Government time will be provided for upskirting legislation, Theresa May says

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In a letter to The Times on Monday, Chope said he did not object to the ban itself but the way it was being introduced.

But he says he'd support moves to make upskirting illegal if it was introduced by the Conservative government.

Prime Minister May said she was "disappointed" that one of her own MPs had prevented the bill from progressing.

Gina Martin, an upskirting victim whose petition to criminalise the act won her a legion of celebrity supporters and political backing, said the move left her extremely upset.

Mrs Leadsom said it was meant to secure a second reading in the Commons for the Bill in Government time as soon as possible and certainly before the summer recess, which begins on July 28.

The veteran politician, who was knighted this year, did not explain his reasoning publicly and was not immediately available to Reuters for comment.

Dawn Butler, the main opposition Labour party spokeswoman for women and equalities, said: "What possible reason could there be to block a law that supports women and girls?"

The Bill, which would have progressed to the amendment stage before returning to the Commons and the Lords and, later, receiving Royal Ascent, will have to return for another Friday Private Members Bill session, on July 6, if it is to have any hope of becoming law this Parliamentary term. Only one MP need cry "object" to stop a Private Members' Bill from proceeding, which is why Chose was able to have such unilateral influence.

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As MPs returned to Westminster after the weekend, Sir Christopher's parliamentary office was adorned with a string of knickers. "We knew this was a risk-but I now stand with powerful, passionate, women and men behind me".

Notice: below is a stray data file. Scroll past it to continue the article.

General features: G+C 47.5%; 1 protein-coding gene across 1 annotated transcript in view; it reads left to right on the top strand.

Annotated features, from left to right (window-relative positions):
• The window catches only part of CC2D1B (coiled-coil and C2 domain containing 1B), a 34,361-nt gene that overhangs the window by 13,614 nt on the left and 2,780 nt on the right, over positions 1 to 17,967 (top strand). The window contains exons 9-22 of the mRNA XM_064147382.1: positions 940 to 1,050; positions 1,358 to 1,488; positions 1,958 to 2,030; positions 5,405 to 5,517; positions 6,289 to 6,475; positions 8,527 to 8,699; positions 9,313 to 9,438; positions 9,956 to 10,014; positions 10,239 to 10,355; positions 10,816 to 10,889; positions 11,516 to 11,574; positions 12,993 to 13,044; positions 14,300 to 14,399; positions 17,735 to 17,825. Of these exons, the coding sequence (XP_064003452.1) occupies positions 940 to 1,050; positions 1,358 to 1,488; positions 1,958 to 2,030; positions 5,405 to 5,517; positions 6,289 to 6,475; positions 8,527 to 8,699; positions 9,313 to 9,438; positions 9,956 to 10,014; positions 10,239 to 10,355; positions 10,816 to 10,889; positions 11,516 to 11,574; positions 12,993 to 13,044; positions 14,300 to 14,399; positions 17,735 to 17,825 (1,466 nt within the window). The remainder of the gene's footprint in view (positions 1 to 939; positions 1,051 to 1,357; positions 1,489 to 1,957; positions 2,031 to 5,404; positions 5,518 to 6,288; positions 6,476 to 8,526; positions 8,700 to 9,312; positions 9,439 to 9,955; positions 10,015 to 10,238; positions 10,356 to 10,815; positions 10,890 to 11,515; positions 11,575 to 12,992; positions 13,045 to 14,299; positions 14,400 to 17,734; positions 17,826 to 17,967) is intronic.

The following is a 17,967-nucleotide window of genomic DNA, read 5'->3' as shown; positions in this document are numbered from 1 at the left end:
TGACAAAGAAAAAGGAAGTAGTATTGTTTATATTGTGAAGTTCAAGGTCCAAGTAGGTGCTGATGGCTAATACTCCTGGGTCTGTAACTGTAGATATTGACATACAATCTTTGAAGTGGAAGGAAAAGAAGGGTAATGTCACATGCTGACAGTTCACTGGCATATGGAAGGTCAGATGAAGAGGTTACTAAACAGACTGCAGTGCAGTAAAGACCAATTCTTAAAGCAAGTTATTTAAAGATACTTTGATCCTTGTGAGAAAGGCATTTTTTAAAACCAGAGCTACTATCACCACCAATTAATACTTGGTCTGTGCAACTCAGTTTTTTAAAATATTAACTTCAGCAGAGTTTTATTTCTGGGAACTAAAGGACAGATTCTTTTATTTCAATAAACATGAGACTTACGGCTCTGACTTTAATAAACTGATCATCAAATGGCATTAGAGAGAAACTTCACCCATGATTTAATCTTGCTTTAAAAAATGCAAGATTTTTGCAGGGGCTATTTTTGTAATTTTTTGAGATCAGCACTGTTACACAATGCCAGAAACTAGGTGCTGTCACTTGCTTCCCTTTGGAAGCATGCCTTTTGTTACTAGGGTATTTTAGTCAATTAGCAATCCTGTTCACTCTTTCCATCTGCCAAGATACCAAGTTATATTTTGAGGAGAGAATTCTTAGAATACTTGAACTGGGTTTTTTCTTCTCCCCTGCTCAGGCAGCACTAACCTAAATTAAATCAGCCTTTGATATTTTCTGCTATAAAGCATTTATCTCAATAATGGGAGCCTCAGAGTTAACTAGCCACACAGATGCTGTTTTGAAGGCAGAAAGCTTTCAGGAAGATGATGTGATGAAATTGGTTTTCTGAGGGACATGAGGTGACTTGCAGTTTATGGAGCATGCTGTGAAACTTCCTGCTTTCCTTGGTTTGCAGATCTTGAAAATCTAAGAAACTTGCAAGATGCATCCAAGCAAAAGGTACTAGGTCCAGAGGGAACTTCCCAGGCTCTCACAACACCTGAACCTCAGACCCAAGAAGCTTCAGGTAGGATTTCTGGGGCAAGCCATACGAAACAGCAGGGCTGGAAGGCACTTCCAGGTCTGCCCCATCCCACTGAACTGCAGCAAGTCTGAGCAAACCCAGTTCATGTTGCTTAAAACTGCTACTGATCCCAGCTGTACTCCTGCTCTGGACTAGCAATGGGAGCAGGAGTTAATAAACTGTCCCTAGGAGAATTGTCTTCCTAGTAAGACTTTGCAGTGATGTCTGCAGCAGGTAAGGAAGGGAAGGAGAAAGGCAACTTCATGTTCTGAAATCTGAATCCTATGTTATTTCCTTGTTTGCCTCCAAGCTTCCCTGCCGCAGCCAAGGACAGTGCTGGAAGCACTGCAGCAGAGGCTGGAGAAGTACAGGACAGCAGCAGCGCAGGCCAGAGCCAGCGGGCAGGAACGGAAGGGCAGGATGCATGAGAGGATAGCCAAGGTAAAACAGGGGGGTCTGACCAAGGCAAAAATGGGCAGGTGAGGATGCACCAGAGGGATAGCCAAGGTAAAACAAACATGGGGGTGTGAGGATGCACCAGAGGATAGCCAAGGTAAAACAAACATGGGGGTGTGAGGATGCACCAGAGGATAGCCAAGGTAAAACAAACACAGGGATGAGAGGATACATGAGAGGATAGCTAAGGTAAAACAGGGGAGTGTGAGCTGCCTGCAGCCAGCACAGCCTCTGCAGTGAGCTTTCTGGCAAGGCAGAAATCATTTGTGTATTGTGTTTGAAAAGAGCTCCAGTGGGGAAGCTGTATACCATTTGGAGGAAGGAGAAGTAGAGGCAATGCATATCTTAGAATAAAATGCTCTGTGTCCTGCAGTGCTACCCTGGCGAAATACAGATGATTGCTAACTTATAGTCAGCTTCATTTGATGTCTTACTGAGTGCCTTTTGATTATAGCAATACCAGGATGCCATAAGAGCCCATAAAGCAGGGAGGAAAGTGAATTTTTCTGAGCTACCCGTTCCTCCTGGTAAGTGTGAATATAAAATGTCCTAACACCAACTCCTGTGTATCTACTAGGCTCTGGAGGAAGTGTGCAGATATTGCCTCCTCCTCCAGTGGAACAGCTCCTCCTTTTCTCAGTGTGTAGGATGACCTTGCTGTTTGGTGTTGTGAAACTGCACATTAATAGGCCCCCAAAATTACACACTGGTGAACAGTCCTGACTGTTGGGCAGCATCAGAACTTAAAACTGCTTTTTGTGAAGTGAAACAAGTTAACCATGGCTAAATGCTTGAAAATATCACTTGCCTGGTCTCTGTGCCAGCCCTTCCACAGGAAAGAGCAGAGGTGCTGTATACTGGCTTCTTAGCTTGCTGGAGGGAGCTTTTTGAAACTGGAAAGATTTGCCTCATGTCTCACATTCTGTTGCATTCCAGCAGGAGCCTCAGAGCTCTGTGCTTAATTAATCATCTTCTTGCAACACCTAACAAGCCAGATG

A 71-year-old Conservative MP who blocked a bill that would have made "upskirting" a criminal offence in the United Kingdom today took a U-turn, asserting that he was not a "pervert" and "wholeheartedly" supports such a law.

The MP for Christchurch said he backed the intent of the bill, and objected to it because he does not support the principle of legislation being passed without debate at second reading.

Mrs May's spokesman said: "Andrea Leadsom, the Leader of the House of Commons, said Wera Hobhouse had championed legislation to address this issue and brought it before parliament".

The first figures on the prevalence of upskirting, published by the Press Association earlier this year, showed complainants as young as 10, with incidents in a slew of public locations such as restaurants and festivals.

Victims said a specific law prohibiting the craze was necessary as current legislation was often insufficient to prosecute an offender.

The practice is illegal in Scotland, where it carries a maximum two-year prison sentence.

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